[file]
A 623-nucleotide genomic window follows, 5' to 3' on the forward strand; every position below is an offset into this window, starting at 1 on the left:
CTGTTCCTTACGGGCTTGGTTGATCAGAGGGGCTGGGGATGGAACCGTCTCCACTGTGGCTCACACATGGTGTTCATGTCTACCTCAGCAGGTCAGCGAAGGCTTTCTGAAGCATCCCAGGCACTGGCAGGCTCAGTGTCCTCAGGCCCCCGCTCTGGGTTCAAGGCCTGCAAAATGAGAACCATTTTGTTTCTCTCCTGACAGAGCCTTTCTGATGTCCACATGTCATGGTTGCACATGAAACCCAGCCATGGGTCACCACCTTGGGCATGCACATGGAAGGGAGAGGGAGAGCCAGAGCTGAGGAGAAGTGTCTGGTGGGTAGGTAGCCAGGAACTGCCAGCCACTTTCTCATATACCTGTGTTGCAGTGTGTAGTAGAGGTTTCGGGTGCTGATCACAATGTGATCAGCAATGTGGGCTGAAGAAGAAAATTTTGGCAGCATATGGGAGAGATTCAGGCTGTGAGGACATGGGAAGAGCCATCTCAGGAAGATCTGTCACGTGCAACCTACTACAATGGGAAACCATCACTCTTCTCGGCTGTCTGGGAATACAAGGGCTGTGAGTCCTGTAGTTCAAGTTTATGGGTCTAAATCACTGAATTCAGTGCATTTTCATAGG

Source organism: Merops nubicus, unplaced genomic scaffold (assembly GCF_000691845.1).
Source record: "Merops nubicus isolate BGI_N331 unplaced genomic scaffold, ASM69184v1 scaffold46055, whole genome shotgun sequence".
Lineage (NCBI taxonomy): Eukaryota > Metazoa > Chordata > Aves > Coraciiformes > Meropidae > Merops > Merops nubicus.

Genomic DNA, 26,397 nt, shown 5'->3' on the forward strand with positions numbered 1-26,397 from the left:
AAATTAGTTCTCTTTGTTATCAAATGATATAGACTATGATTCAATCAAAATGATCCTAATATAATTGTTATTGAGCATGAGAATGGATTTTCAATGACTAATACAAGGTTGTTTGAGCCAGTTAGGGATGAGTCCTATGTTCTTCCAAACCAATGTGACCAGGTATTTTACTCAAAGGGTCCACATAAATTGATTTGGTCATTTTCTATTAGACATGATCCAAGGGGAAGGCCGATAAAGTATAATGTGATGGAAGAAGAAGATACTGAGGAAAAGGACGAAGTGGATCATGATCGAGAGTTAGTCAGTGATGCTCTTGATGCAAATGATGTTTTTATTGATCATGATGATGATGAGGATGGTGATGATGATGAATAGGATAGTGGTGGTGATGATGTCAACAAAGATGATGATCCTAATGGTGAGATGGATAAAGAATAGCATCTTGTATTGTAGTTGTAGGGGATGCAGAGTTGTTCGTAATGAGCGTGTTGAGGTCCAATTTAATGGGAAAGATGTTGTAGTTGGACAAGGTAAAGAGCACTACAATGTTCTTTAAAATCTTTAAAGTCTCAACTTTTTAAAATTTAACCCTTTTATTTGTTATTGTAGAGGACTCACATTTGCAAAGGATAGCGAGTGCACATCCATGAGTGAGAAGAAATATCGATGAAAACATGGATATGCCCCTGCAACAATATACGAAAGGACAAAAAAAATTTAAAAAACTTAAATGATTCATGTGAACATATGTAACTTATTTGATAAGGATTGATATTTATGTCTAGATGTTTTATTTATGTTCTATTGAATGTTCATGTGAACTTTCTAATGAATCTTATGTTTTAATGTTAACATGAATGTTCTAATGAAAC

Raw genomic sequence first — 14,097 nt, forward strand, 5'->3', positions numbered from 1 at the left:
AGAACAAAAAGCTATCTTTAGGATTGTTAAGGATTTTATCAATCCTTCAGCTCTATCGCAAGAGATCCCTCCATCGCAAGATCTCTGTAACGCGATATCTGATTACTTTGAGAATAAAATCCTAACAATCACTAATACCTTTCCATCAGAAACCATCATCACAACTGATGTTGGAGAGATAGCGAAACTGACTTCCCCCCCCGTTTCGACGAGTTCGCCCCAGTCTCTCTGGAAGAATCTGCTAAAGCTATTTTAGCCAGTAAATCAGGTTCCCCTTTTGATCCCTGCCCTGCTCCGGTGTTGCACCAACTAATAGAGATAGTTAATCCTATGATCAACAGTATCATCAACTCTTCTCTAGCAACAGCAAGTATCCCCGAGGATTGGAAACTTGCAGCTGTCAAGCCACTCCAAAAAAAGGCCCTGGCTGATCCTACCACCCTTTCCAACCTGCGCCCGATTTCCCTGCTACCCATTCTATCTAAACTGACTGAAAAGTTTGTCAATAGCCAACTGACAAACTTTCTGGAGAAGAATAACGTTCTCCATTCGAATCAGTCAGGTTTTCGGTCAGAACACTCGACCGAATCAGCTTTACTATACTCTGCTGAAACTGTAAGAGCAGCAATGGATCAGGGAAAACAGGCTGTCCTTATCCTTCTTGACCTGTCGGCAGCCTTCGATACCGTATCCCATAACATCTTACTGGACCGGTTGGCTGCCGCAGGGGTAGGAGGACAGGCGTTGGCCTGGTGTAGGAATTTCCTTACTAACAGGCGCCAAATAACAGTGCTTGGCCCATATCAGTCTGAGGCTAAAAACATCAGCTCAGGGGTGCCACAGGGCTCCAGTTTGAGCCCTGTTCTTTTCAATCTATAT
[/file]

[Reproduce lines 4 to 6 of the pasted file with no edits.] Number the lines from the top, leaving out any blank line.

Source record: "Merops nubicus isolate BGI_N331 unplaced genomic scaffold, ASM69184v1 scaffold46055, whole genome shotgun sequence".
Lineage (NCBI taxonomy): Eukaryota > Metazoa > Chordata > Aves > Coraciiformes > Meropidae > Merops > Merops nubicus.

Genomic DNA, 26,397 nt, shown 5'->3' on the forward strand with positions numbered 1-26,397 from the left: